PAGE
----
childish fantasy.jpgI’m taking a short vacation — which means that it’s time to dive into another Haruki Murakami novel. My first encounter with Murakami, a Japanese author of some 13 books of fiction, involved his immersive fantasy, Kafka on the ShoreThis time its his latest tome, 1Q84, a 925-page behemoth. 

Both books are phantasmagorical journeys through parallel universes — a fitting description of America’s unique form of unreality, its extreme ambivalence toward immigration. Unlike insular and homogeneous Japan, the locus of 1Q84, where immigration is severely restricted, the U.S. imagines itself as welcoming.  We pride ourselves on our diversity and tolerance, our freedoms of thought, religion, press and assembly, and our American Dream mythology.  Yet all around us we see behaviors and attitudes toward immigration — even in the same individuals — that are inconsistent and contrary to type. 

I first witnessed this phenomenon at a bar liaison committee meeting with Immigration and Naturalization Service (INS) officials in Los Angeles shortly after enactment of the Reagan-era legalization program, a key provision in the Immigration Reform and Control Act of 1986 (IRCA). To qualify for legalization, a nonimmigrant entrant’s unlawful status must have been “known to the government.”  INS officials wanted the pool of eligibles kept small; the immigration lawyers wanted it as large as possible.  Attitude reversals manifested immediately.  What — before IRCA — the INS would view as major transgressions of the immigration laws, say, working without permission, these same officers now saw as “no harm, no foul” occurrences unless an unauthorized foreign worker wrote a letter confessing the violation that actually found its way into the individual’s INS file.  Conversely, the immigration lawyers latched upon what we’d previously viewed as peccadilloes — failing to file a change of address report — as serious misdemeanors.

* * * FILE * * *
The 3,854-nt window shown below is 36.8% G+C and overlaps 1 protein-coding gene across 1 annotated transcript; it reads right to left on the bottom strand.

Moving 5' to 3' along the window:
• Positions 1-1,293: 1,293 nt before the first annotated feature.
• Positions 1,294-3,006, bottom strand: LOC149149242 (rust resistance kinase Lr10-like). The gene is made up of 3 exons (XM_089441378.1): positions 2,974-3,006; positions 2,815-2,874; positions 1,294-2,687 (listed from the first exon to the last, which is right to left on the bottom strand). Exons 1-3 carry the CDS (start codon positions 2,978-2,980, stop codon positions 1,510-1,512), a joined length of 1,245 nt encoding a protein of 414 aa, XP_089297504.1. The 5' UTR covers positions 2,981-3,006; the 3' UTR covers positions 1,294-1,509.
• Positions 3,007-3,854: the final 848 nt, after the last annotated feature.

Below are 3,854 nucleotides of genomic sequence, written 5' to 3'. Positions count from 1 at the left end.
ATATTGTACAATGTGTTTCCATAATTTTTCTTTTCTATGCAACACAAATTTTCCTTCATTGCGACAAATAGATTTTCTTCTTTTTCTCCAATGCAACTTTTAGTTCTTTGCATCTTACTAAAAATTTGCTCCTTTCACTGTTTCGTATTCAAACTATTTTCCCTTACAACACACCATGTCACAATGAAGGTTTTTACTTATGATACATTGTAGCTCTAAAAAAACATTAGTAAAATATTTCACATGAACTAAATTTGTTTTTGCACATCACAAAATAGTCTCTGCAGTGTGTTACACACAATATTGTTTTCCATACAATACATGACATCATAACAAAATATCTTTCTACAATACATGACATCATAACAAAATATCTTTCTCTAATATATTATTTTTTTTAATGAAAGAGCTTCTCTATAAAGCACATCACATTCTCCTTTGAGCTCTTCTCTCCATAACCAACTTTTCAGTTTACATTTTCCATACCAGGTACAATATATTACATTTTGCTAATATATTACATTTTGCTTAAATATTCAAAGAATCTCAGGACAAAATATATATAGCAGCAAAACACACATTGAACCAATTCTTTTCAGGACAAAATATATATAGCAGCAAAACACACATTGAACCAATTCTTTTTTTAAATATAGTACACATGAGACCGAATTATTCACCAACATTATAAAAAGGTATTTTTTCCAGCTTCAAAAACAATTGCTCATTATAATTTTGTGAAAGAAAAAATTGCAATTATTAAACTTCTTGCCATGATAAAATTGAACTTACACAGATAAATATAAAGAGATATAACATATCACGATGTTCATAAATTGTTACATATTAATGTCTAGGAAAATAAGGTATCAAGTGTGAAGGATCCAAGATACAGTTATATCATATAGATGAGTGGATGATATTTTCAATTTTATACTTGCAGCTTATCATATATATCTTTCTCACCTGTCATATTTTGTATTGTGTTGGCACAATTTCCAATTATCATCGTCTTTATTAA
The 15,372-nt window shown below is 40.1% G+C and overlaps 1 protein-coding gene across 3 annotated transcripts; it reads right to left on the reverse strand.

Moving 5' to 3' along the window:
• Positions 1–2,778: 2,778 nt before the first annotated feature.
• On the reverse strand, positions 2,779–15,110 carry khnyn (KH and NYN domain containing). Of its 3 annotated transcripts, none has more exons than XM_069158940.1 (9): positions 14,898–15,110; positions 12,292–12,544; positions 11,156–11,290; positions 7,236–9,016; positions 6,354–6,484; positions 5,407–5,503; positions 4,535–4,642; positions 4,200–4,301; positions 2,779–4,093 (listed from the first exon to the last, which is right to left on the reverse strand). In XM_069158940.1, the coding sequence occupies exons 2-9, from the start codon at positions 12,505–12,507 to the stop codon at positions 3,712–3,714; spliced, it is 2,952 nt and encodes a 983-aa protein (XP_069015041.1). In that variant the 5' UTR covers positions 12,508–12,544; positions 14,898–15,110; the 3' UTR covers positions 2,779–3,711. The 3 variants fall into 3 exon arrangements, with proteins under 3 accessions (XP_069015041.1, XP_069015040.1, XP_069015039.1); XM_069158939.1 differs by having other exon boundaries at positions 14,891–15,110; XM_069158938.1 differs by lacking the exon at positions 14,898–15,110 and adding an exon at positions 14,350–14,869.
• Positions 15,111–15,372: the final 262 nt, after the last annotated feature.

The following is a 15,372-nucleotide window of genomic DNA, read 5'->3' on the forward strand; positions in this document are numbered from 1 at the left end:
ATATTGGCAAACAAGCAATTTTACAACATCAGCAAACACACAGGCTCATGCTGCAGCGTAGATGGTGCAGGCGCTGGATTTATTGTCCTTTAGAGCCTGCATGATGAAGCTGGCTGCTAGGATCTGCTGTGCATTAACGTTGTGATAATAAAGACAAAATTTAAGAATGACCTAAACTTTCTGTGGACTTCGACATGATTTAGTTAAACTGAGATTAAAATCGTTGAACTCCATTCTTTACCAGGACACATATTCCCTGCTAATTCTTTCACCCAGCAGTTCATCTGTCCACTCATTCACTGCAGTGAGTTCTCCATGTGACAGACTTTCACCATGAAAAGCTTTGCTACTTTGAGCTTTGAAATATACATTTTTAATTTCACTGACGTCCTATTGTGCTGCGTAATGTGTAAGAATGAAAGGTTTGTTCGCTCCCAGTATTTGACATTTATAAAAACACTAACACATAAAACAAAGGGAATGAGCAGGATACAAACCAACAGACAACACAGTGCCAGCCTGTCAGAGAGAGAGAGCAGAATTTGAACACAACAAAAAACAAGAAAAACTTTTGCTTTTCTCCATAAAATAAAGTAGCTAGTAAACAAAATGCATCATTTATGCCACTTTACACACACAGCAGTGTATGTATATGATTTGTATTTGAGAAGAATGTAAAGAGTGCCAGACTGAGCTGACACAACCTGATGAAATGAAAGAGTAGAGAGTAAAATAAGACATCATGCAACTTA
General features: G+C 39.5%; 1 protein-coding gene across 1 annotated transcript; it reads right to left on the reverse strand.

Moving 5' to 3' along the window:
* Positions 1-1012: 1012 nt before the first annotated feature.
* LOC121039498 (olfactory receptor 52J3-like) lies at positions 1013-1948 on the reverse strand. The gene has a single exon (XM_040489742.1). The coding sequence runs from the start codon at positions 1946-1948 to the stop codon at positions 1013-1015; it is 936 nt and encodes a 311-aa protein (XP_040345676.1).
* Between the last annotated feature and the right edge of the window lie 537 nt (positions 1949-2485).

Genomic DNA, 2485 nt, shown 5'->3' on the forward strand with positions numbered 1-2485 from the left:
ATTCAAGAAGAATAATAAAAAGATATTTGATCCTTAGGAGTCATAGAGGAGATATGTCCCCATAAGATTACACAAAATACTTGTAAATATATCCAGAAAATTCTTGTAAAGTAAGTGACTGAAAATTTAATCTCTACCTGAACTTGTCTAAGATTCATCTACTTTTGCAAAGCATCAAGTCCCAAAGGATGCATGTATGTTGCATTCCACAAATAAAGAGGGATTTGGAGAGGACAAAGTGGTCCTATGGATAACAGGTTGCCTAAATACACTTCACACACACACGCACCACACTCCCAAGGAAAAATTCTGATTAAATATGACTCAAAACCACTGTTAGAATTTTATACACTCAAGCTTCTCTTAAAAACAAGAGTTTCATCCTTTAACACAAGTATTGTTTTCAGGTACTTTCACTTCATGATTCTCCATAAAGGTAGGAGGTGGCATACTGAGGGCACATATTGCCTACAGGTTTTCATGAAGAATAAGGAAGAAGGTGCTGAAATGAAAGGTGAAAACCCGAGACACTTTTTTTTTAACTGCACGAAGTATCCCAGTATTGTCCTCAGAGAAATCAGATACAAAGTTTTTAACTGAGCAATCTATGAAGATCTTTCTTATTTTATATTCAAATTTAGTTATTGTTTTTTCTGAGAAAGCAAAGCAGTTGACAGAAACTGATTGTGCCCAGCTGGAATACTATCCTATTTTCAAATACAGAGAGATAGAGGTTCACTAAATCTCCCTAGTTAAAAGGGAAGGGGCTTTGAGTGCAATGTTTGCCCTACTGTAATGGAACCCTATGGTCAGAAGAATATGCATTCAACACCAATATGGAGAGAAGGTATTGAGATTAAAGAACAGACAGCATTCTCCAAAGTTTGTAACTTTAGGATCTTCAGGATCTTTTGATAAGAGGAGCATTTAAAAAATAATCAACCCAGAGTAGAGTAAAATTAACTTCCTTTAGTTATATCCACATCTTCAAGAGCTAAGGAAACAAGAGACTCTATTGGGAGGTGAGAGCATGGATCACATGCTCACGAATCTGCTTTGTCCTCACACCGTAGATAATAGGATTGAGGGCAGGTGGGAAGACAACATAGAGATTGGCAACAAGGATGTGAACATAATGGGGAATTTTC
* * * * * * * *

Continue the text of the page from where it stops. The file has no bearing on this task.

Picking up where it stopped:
Consider also these recent examples:

Murakami speaks to this phenomenon in 1Q84 when he has the Leader, who heads a violent cult, say:

Most people are not looking for provable truths. . . . [T]ruth is often accompanied by intense pain, and almost no one is looking for painful truths.  What people need is beautiful, comforting stories that make them feel as if their lives have meaning.

back_light_silhouette_of_man_holding_globe.jpgImmigrants are not memes; nor are the painful truths about immigration.  Yes, despite the flaws in a recent governmental investigation, immigration fraud does exist — though probably not even close to the degree that the Inspector General for Homeland Security suggests.  Yes, many immigration and consular officers may operate on hidden agendas of Machiavellian proportions and deny cases unjustly, but others truly care that they make correct decisions based on law and fact.  Yes, immigrants bring energy, entrepreneurship, innovation and wealth to America, but some of our citizens — particularly at the low end of the skills range — may be displaced (and thus need extra help).

We as a people and a polity will not eradicate every scintilla of possible harm from immigration nor enjoy solely its benefits.  We must face the immigration truths, however painful, and eliminate as many dysfunctions as bright minds and compassionate hearts can achieve.   What we cannot do is continue to believe in “beautiful, comforting stories that make [us] feel as if [our] lives have meaning” but at bottom are palliative falsehoods.